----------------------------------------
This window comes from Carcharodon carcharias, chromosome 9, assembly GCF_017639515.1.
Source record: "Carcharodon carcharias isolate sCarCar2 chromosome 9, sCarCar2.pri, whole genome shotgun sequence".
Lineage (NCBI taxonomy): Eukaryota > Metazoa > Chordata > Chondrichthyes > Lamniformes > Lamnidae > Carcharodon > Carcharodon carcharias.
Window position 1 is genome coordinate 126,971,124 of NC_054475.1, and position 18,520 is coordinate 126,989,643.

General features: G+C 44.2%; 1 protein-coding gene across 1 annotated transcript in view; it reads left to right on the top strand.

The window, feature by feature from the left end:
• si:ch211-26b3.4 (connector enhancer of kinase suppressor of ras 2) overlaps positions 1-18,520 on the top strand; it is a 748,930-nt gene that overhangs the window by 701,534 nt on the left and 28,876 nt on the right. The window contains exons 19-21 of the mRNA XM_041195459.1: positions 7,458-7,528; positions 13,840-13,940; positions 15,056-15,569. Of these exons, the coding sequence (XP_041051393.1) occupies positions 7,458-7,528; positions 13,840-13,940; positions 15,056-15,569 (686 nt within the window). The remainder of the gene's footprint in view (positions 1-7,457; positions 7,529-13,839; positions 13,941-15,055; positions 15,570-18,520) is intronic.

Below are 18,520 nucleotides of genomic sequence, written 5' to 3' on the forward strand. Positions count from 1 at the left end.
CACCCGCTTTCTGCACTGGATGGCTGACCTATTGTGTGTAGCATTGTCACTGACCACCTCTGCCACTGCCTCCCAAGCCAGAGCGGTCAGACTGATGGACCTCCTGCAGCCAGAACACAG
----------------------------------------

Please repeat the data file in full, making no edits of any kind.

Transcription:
This window comes from Carcharodon carcharias, chromosome 9, assembly GCF_017639515.1.
Source record: "Carcharodon carcharias isolate sCarCar2 chromosome 9, sCarCar2.pri, whole genome shotgun sequence".
Lineage (NCBI taxonomy): Eukaryota > Metazoa > Chordata > Chondrichthyes > Lamniformes > Lamnidae > Carcharodon > Carcharodon carcharias.
Window position 1 is genome coordinate 126,971,124 of NC_054475.1, and position 18,520 is coordinate 126,989,643.

General features: G+C 44.2%; 1 protein-coding gene across 1 annotated transcript in view; it reads left to right on the top strand.

The window, feature by feature from the left end:
• si:ch211-26b3.4 (connector enhancer of kinase suppressor of ras 2) overlaps positions 1-18,520 on the top strand; it is a 748,930-nt gene that overhangs the window by 701,534 nt on the left and 28,876 nt on the right. The window contains exons 19-21 of the mRNA XM_041195459.1: positions 7,458-7,528; positions 13,840-13,940; positions 15,056-15,569. Of these exons, the coding sequence (XP_041051393.1) occupies positions 7,458-7,528; positions 13,840-13,940; positions 15,056-15,569 (686 nt within the window). The remainder of the gene's footprint in view (positions 1-7,457; positions 7,529-13,839; positions 13,941-15,055; positions 15,570-18,520) is intronic.

Below are 18,520 nucleotides of genomic sequence, written 5' to 3' on the forward strand. Positions count from 1 at the left end.
CACCCGCTTTCTGCACTGGATGGCTGACCTATTGTGTGTAGCATTGTCACTGACCACCTCTGCCACTGCCTCCCAAGCCAGAGCGGTCAGACTGATGGACCTCCTGCAGCCAGAACACAG